By Allison Huntington Chase / October 31, 2017 5:00 am

There’s a solid chance if you’re reading this in New York City that you’re standing over a dead body. It’s true! New York is almost 400 years old and before this place was the metropolis it is today, it was basically one big dumping ground for the deceased. Folks died a lot back then, so they needed a lot of burial spots. Ever notice those curved “decoration” walls in old apartment buildings? Well, those are called “coffin corners.” Before they were decorated with flowers and picture frames, they were used to help transport coffins up and down the stairs of apartments. Don’t believe me? Here are some places you might not know have a disturbing past …

Hangman's Elm tre
Hangman’s Elm tree in Central Park (wikimedia commons)
© Stacy Walsh Rosenstock

Hangman’s Elm

This 350-year-old tree is considered to be the area’s “oldest living resident” (as well as the oldest known tree in all of Manhattan). Public hangings took place here, and the park’s ground was once an old potter’s field, which still holds hundreds of thousands of dead bodies!

The Dakota
The Dakota is one of the earliest apartment buildings on Central Park West in New York City, circa 1890. (Library of Congress)
Library of Congress

The Dakota

The film Rosemary’s Baby was shot in this building and John Lennon was assassinated here as well. While he was alive, he claimed to see a spirit he called the “Crying Lady Ghost.” Fun Fact: $30,000 dollars is rumored to be buried under his and Yoko Ono’s apartment.

Kreischer House
Kreischer House in Staten Island, New York. (Wikimedia Commons)

Kreischer House

Built in the late 1800s, this private home has seen many deaths. In 1894, the owner committed suicide and in 2005, the building’s caretaker (who was also a hit-man for the mob), murdered a man in the home and then burned his body in the basement. Good news, though. It’s currently for sale!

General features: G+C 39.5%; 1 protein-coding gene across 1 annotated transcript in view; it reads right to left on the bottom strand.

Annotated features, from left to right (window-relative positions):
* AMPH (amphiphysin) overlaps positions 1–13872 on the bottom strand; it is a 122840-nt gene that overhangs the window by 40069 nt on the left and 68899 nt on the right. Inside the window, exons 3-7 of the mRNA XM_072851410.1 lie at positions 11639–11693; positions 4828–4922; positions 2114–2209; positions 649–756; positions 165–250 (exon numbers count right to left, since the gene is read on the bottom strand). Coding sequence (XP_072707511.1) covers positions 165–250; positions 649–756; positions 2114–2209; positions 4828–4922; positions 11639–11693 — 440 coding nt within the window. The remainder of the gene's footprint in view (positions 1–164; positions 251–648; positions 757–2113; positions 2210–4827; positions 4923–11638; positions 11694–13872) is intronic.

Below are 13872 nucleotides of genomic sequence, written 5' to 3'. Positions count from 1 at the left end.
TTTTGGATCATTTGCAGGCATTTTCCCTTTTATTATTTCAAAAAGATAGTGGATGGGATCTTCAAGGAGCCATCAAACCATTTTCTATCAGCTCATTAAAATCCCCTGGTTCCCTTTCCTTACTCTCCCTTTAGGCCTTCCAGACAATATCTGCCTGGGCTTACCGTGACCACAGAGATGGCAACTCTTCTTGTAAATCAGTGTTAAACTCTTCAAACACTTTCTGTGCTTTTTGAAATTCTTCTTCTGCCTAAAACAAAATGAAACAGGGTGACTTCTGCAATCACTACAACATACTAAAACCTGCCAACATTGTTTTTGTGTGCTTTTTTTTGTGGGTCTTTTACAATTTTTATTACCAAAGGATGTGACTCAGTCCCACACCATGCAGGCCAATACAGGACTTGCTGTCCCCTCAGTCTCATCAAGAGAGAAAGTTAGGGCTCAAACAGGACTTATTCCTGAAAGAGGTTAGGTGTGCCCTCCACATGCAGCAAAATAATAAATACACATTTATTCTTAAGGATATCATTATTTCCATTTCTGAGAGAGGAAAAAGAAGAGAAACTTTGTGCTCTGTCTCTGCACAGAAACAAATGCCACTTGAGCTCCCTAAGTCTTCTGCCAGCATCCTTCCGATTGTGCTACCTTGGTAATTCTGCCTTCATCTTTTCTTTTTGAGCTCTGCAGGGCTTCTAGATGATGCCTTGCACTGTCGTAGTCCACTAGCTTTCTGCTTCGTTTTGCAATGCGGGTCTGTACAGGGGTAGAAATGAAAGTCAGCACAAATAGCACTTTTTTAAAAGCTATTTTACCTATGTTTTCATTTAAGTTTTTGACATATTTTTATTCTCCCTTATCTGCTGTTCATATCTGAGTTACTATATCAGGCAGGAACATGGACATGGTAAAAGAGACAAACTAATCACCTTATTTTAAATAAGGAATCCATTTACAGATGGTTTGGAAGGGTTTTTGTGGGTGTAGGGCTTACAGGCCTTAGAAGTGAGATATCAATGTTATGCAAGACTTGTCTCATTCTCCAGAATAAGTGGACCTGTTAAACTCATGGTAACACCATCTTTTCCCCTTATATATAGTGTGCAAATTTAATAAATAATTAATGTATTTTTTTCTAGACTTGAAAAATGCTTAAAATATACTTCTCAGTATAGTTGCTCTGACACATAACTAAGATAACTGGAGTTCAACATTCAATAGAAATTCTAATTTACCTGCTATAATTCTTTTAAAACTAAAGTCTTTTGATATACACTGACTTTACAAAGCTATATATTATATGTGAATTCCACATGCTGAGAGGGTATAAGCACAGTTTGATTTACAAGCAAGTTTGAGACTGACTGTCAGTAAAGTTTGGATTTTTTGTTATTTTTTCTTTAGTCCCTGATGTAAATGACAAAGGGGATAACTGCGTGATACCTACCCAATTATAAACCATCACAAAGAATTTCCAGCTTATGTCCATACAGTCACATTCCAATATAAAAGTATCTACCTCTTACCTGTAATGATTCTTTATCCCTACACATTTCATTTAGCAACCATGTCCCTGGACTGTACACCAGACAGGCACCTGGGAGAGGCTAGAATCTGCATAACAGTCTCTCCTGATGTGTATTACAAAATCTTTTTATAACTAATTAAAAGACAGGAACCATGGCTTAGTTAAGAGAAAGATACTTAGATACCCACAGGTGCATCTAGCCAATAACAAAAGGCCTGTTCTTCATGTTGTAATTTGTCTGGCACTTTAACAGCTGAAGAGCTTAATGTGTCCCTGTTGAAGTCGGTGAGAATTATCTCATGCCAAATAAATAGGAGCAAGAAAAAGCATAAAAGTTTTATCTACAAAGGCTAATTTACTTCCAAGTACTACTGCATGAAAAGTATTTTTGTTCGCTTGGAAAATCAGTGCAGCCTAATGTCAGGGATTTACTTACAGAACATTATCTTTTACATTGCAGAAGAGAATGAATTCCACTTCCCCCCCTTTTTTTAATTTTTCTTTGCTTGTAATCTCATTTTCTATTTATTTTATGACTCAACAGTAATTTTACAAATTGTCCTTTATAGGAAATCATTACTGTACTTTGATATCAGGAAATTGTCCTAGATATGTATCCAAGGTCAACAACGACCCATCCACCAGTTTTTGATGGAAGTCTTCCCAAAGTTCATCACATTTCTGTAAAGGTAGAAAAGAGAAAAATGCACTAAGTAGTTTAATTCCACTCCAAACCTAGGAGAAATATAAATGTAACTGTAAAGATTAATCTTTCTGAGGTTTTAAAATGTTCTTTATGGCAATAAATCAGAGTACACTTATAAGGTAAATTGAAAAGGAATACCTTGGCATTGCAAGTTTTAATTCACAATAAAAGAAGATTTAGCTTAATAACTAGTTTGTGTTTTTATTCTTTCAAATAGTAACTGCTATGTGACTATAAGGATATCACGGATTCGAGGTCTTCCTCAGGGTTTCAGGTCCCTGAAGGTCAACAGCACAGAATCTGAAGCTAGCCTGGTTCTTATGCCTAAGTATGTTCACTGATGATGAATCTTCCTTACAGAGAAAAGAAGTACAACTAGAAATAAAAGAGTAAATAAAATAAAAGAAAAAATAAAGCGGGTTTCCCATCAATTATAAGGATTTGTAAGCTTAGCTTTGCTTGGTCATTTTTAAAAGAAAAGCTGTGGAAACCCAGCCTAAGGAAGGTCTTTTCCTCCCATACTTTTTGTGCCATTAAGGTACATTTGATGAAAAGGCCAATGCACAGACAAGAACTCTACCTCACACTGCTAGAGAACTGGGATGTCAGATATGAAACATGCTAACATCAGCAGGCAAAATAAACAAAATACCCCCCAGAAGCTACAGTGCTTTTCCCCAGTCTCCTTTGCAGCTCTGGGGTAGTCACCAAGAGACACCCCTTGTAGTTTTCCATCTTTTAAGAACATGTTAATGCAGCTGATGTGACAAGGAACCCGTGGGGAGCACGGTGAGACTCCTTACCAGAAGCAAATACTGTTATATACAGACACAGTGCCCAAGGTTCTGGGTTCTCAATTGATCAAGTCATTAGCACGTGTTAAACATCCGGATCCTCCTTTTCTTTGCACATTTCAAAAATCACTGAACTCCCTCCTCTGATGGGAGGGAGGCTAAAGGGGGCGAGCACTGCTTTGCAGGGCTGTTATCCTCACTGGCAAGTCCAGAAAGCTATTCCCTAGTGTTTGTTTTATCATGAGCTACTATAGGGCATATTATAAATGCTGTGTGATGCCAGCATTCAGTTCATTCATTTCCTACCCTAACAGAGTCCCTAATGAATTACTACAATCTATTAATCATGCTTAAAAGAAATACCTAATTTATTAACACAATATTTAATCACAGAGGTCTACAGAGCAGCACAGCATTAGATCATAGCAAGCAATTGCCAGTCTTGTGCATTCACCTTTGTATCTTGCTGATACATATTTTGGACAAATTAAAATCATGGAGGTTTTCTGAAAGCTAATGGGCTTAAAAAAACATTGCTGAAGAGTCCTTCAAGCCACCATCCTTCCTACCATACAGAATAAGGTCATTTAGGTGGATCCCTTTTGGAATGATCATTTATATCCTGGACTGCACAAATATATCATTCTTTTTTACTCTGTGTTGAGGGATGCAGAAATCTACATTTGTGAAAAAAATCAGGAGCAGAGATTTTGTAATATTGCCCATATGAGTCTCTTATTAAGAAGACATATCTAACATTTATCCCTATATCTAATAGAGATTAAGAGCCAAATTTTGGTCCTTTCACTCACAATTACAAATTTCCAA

One if by land. Two if by sea. One if by land. Two if by sea.
One if by land. Two if by sea. (

One If By Land, Two If By Sea

Originally built as a carriage house for Aaron Burr, this building is now home to be one of the most romantic restaurants in the city. Aaron Burr’s daughter, Theodosia, is said to still haunt the place, and is known to take off women’s earrings from time to time. Another ghost is that of a woman in all black, who is said to have broken her neck when she fell down the stairs.

Most Holy Trinity Church
Most Holy Trinity Church, Brooklyn, New York. (wikimedia commons)

Most Holy Trinity Church

Built in the 1880s, mysterious tunnels and hallways lead throughout the church, and are said to only be accessible via a priest. The original pastor died in his second floor room and a man was bludgeoned to death by 2 men robbing the poor box in 1897. His bloody handprint can still be seen from time to time in the bell tower.

Allison Huntington Chase is the CEO of Madame Morbid’s Trolly Tours, Brooklyn’s only year-round trolley tour that specializes in ghost stories and dark history.